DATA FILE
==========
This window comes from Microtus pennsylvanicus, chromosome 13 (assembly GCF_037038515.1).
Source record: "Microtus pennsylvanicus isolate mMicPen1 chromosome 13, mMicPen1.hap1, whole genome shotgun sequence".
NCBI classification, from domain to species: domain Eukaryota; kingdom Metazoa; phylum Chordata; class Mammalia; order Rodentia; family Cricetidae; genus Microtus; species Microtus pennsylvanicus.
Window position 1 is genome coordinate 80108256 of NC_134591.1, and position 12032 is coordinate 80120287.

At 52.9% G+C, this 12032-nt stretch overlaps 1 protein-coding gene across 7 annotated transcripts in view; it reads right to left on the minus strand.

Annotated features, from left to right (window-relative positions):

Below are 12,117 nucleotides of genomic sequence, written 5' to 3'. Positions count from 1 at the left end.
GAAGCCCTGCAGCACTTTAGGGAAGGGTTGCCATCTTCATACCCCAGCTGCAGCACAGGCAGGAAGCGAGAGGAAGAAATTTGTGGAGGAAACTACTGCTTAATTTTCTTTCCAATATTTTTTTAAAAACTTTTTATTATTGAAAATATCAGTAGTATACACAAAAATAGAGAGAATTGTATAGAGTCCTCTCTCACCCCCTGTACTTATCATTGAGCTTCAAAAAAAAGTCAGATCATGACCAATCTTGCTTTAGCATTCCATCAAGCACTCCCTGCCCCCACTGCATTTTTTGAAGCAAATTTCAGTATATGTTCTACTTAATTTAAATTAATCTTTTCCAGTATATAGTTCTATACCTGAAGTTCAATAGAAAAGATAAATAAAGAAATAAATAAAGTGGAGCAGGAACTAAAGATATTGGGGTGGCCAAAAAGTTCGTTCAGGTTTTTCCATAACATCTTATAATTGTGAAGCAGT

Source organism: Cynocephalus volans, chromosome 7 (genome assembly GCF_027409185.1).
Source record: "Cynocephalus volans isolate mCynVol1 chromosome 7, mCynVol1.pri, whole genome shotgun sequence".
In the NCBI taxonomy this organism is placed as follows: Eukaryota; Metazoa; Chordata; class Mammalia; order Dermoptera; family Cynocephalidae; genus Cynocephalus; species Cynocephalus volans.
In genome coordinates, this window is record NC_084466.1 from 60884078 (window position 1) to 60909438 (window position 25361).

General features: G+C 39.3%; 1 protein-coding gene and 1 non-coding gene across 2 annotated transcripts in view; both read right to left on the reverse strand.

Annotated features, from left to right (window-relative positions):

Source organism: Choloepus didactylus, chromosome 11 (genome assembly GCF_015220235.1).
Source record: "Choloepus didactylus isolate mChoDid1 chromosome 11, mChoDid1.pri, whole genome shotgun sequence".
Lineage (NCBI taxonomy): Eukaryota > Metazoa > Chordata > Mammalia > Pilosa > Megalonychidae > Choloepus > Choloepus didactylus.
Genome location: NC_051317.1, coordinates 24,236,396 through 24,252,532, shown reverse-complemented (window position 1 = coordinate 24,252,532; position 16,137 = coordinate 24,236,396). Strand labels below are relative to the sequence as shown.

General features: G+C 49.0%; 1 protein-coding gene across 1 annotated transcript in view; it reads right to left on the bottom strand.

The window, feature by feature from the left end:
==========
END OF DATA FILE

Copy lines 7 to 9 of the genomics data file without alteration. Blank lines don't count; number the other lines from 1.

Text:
Below are 12,117 nucleotides of genomic sequence, written 5' to 3'. Positions count from 1 at the left end.
GAAGCCCTGCAGCACTTTAGGGAAGGGTTGCCATCTTCATACCCCAGCTGCAGCACAGGCAGGAAGCGAGAGGAAGAAATTTGTGGAGGAAACTACTGCTTAATTTTCTTTCCAATATTTTTTTAAAAACTTTTTATTATTGAAAATATCAGTAGTATACACAAAAATAGAGAGAATTGTATAGAGTCCTCTCTCACCCCCTGTACTTATCATTGAGCTTCAAAAAAAAGTCAGATCATGACCAATCTTGCTTTAGCATTCCATCAAGCACTCCCTGCCCCCACTGCATTTTTTGAAGCAAATTTCAGTATATGTTCTACTTAATTTAAATTAATCTTTTCCAGTATATAGTTCTATACCTGAAGTTCAATAGAAAAGATAAATAAAGAAATAAATAAAGTGGAGCAGGAACTAAAGATATTGGGGTGGCCAAAAAGTTCGTTCAGGTTTTTCCATAACATCTTATAATTGTGAAGCAGT

Source organism: Cynocephalus volans, chromosome 7 (genome assembly GCF_027409185.1).